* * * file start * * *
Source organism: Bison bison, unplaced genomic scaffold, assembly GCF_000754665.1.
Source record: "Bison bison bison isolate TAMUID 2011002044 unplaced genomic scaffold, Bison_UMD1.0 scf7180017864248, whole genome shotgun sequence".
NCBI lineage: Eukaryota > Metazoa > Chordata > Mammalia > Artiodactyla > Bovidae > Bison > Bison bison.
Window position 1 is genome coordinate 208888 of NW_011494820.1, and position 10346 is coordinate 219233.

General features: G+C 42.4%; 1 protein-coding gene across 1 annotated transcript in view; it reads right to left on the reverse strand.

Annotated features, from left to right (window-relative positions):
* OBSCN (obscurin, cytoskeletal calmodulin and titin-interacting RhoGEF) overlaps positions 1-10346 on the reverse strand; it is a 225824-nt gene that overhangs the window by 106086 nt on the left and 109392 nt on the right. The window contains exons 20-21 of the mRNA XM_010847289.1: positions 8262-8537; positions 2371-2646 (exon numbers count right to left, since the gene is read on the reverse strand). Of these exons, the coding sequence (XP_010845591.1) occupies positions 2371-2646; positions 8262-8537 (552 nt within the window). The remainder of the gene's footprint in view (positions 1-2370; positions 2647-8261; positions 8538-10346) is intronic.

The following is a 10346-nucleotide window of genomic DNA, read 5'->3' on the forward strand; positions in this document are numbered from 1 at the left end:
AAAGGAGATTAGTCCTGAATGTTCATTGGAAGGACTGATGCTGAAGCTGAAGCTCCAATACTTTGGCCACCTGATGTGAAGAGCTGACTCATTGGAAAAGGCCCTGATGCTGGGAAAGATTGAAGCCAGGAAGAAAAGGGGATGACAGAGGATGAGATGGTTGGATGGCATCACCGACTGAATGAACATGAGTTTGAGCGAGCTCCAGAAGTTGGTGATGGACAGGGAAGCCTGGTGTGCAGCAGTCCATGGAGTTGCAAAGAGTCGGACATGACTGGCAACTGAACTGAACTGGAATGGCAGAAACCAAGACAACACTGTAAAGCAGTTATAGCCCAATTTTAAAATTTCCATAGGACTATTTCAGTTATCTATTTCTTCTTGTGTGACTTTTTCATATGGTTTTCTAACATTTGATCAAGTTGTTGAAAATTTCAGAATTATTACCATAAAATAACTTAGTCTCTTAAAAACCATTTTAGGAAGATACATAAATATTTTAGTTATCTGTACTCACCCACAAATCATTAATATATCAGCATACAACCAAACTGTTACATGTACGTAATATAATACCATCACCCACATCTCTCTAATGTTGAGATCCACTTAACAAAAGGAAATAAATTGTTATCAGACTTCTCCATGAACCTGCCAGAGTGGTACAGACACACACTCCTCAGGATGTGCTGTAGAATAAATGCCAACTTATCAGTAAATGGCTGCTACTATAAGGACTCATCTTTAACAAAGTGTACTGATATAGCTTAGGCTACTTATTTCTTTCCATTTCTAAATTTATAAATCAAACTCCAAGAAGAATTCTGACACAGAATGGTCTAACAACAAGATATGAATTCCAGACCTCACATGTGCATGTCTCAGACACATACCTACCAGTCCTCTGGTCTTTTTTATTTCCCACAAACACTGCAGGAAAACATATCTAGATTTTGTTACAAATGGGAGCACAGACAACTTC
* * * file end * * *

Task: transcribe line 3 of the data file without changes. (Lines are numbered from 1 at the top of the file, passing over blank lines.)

NCBI lineage: Eukaryota > Metazoa > Chordata > Mammalia > Artiodactyla > Bovidae > Bison > Bison bison.